THIS TOUR VISITS THE TWO MOST FAMOUS TOWNS IN THE CORK REGION; COBH, HOME OF THE FINAL DEPARTURE OF THE TITANIC AND BLARNEY TOWN WHERE YOU WILL KISS THE BLARNEY STONE AT BLARNEY CASTLE, GAINING THE 'GIFT OF ELOQUENCE'
Cork – Cobh & Blarney Castle Day Tour
Location Pickup – Bridge St Tourist Office, Cork
We begin the day with a scenic drive to Blarney.
We can also explore the magnificent gardens and visit the witch of Blarney.
With its towers, battlements and gated entrance, built on a rocky outcrop, Blarney Castle still retains its old world charm.
MacCarthy Clan of Muskerry
The Castle was a medieval stronghold. Though earlier fortifications were built on the same spot, the current keep was built by the MacCarthy Clan of Muskerry dynasty, a cadet branch of the Kings of Desmond, and dates from 1446. The Blarney Stone is among the machicolations of the castle.
Kiss the Blarney stone, situated on the parapets of the castle, to gain the gift of eloquence – that is the ability to persuade people and being able to talk yourself out of trouble.
ADMISSION TO THE CASTLE IS INCLUDED.
A picture postcard pretty village by the sea, a place in world history, world-class, and a warm welcome will be had when we arrive at the Great Island to explore the town of Cobh (pronounced Cove – ‘bh’ comes down to the sound of ‘V’, therefore pronounced Cove).
Situated on the Cork harbor (the second-largest natural harbor in the world), the town is accessed by a single road bridge, train or car ferry.
The Titanic Experience
Of course is famous as the point of embarkation for millions of Irish emigrants travelling away from Ireland during the 1800s and 1900s. It was the last stop of the Titanic in 1912.
On April 11, 1912, the pride of the White Star line dropped anchor for the last time here at Roche’s Point at the entrance of Cory Harbor. Having picked up 123 passengers, she then sailed westward for her final voyage.
If you claim Irish descent, then there is a good chance that your ancestors left Ireland through Cobh.
The Titanic Experience, Cobh, is in the former White Star Line Ticket Office. You will find more displays on the liner in the Cobh Heritage Center, which also explores how Cobh became an embarkation point during Ireland’s mass emigrations.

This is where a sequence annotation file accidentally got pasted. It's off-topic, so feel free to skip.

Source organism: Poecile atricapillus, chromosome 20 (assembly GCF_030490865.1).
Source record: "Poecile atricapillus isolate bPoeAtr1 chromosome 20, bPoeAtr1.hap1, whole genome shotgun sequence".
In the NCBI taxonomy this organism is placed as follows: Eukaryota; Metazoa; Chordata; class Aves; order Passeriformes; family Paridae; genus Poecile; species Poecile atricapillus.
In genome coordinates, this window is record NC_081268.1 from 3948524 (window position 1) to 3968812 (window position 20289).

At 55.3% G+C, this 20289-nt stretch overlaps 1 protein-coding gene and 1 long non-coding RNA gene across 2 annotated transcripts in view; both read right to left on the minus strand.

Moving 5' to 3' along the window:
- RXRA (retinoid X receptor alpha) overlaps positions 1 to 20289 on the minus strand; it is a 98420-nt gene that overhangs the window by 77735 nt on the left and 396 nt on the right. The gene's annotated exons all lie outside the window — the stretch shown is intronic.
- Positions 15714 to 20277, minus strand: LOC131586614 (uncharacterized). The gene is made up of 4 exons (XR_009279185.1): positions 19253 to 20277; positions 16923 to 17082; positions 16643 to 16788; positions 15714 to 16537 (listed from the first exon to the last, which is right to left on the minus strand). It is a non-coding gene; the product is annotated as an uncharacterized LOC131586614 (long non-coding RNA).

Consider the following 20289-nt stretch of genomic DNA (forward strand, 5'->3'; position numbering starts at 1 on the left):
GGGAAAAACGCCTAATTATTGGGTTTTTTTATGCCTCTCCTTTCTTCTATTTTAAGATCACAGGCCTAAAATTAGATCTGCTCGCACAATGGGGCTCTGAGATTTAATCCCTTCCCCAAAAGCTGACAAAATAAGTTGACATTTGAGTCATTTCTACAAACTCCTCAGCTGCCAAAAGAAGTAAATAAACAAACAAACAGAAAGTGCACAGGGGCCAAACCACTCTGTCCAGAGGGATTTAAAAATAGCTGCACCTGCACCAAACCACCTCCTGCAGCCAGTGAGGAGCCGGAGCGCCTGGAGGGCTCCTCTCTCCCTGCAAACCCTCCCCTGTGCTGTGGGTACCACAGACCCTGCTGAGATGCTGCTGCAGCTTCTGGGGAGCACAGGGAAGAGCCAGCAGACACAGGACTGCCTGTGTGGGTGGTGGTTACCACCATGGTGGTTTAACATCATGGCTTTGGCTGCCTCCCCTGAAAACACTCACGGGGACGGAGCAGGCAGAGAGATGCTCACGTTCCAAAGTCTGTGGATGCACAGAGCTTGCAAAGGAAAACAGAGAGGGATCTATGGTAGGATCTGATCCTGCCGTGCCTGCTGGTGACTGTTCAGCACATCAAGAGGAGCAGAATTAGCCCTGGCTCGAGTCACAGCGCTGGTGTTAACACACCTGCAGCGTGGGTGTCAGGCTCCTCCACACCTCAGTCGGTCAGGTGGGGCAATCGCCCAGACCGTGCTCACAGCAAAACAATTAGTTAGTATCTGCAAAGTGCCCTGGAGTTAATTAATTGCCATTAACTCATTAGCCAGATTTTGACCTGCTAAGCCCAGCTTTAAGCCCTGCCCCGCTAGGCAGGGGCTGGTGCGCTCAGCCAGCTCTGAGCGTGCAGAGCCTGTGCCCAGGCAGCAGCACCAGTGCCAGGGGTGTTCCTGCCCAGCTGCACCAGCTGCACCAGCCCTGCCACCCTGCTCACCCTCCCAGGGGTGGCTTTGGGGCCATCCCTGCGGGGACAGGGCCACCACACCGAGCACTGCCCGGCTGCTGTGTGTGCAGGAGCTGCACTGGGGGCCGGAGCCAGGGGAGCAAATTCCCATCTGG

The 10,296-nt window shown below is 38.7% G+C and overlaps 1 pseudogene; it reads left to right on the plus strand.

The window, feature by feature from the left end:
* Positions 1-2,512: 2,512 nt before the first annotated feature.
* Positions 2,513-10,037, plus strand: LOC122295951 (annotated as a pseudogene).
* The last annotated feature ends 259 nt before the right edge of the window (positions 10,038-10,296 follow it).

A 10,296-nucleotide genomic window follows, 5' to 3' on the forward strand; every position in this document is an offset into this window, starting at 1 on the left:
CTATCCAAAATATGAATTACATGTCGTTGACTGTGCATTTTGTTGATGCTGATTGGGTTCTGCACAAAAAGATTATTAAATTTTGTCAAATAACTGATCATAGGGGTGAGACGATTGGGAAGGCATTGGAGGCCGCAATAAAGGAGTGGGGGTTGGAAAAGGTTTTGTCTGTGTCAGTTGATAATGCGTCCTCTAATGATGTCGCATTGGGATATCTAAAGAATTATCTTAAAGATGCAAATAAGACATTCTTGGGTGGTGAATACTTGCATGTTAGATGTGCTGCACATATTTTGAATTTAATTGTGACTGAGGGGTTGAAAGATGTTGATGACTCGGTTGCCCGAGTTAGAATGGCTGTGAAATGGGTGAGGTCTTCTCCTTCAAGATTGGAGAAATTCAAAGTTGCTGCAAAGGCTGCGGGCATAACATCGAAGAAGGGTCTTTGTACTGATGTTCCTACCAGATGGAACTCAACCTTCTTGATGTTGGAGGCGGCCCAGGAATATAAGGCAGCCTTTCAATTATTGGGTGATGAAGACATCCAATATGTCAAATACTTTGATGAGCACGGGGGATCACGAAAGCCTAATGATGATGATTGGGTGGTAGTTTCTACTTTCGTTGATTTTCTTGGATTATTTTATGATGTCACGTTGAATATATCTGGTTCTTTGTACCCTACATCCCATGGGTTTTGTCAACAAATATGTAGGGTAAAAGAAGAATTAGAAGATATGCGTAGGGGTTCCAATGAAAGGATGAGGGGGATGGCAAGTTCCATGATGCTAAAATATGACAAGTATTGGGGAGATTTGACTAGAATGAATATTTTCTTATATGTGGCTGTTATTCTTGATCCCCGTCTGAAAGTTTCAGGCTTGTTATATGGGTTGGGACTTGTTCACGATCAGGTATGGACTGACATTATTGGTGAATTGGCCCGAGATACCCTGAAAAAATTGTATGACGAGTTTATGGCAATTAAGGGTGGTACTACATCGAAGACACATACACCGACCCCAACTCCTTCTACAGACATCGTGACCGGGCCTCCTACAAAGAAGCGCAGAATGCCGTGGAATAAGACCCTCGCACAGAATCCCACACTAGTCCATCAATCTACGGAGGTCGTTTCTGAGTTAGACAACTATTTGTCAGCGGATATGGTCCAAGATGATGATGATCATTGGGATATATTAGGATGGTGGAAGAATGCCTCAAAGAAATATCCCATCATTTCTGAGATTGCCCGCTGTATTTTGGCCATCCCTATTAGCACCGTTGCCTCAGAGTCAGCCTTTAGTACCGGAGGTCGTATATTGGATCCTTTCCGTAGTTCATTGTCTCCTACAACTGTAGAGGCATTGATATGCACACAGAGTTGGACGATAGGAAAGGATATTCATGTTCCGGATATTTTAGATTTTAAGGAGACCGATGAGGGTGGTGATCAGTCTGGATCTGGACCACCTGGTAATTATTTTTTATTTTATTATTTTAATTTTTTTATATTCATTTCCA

Mail destined for, or originating in Britain was also transferred from and to transatlantic liners.
Jules Verne, traveling on the Great Eastern noted that through the use of mail trains from Cobh via Kingstown (now Dun Laoghaire) to Liverpool that “the dispatches conveyed by the way gain a full day compared to the ocean liner’s route”. This was great progression!
Fota Wildlife Park
Fota Wildlife Park cares for several different animal species in danger of extinction. Through long-established Breeding programs, which are run cooperatively with other institutions around the world, the Park is helping restore populations of some species while protecting the very survival of others.
The town is dominated by the magnificent Roman Catholic St. Colman’s Cathedral that is perched on the hillside. It is a magnificent neo-Gothic building that took 47 years to build, starting in 1868.
The Cathedral organ has 2,468 pipes. It also has a 49 bell carillon with the largest bell weighing 3.6 tons and suspended 200 feet above ground!
In 1953, Laurel and Hardy visited Cobh and a welcome tune of “Cuckoo Waltz” was played, now there are regular recitals of this tune in the summer months.
About the ‘shady side of the tracks’…
The sea shanty “The Holy Ground” refers to the eastern part of Cobh that wasn’t holy at all.
The area catered for the needs of sailors!
Further out in the harbor is Spike Island.
It has a star-shaped fort and was a formal penal colony
where convicts waiting to be transported to Barbados or Van Diemen’s Land were held.